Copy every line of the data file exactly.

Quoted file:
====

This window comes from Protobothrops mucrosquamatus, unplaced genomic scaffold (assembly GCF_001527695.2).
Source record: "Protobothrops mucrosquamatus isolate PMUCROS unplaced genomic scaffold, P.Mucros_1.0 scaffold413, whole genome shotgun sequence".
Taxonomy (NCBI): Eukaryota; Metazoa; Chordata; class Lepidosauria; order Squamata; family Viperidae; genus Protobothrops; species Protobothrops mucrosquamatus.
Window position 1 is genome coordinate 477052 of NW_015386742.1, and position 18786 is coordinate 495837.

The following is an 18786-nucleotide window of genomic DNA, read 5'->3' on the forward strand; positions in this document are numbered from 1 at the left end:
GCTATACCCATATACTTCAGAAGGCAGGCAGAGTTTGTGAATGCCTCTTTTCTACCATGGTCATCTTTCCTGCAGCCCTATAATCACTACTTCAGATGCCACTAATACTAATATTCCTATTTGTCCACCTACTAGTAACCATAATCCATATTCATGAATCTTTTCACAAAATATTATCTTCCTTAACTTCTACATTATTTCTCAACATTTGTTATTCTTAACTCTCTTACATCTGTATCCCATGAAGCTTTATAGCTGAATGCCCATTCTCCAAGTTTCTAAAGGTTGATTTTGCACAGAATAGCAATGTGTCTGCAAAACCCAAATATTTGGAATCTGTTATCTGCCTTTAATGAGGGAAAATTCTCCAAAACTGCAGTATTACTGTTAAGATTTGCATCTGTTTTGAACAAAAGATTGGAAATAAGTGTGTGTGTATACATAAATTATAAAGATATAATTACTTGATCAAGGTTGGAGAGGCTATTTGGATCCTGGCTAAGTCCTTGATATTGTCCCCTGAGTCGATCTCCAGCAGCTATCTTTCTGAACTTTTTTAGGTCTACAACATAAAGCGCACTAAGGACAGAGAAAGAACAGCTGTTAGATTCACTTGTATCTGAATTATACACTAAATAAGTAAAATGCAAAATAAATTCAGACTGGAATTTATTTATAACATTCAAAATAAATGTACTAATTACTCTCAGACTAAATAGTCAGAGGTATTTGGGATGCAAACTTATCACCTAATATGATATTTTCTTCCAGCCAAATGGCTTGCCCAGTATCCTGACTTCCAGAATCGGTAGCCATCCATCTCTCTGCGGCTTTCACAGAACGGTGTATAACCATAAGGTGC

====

This window comes from Protobothrops mucrosquamatus, unplaced genomic scaffold (assembly GCF_001527695.2).
Source record: "Protobothrops mucrosquamatus isolate PMUCROS unplaced genomic scaffold, P.Mucros_1.0 scaffold413, whole genome shotgun sequence".
Taxonomy (NCBI): Eukaryota; Metazoa; Chordata; class Lepidosauria; order Squamata; family Viperidae; genus Protobothrops; species Protobothrops mucrosquamatus.
Window position 1 is genome coordinate 477052 of NW_015386742.1, and position 18786 is coordinate 495837.

The following is an 18786-nucleotide window of genomic DNA, read 5'->3' on the forward strand; positions in this document are numbered from 1 at the left end:
GCTATACCCATATACTTCAGAAGGCAGGCAGAGTTTGTGAATGCCTCTTTTCTACCATGGTCATCTTTCCTGCAGCCCTATAATCACTACTTCAGATGCCACTAATACTAATATTCCTATTTGTCCACCTACTAGTAACCATAATCCATATTCATGAATCTTTTCACAAAATATTATCTTCCTTAACTTCTACATTATTTCTCAACATTTGTTATTCTTAACTCTCTTACATCTGTATCCCATGAAGCTTTATAGCTGAATGCCCATTCTCCAAGTTTCTAAAGGTTGATTTTGCACAGAATAGCAATGTGTCTGCAAAACCCAAATATTTGGAATCTGTTATCTGCCTTTAATGAGGGAAAATTCTCCAAAACTGCAGTATTACTGTTAAGATTTGCATCTGTTTTGAACAAAAGATTGGAAATAAGTGTGTGTGTATACATAAATTATAAAGATATAATTACTTGATCAAGGTTGGAGAGGCTATTTGGATCCTGGCTAAGTCCTTGATATTGTCCCCTGAGTCGATCTCCAGCAGCTATCTTTCTGAACTTTTTTAGGTCTACAACATAAAGCGCACTAAGGACAGAGAAAGAACAGCTGTTAGATTCACTTGTATCTGAATTATACACTAAATAAGTAAAATGCAAAATAAATTCAGACTGGAATTTATTTATAACATTCAAAATAAATGTACTAATTACTCTCAGACTAAATAGTCAGAGGTATTTGGGATGCAAACTTATCACCTAATATGATATTTTCTTCCAGCCAAATGGCTTGCCCAGTATCCTGACTTCCAGAATCGGTAGCCATCCATCTCTCTGCGGCTTTCACAGAACGGTGTATAACCATAAGGTGC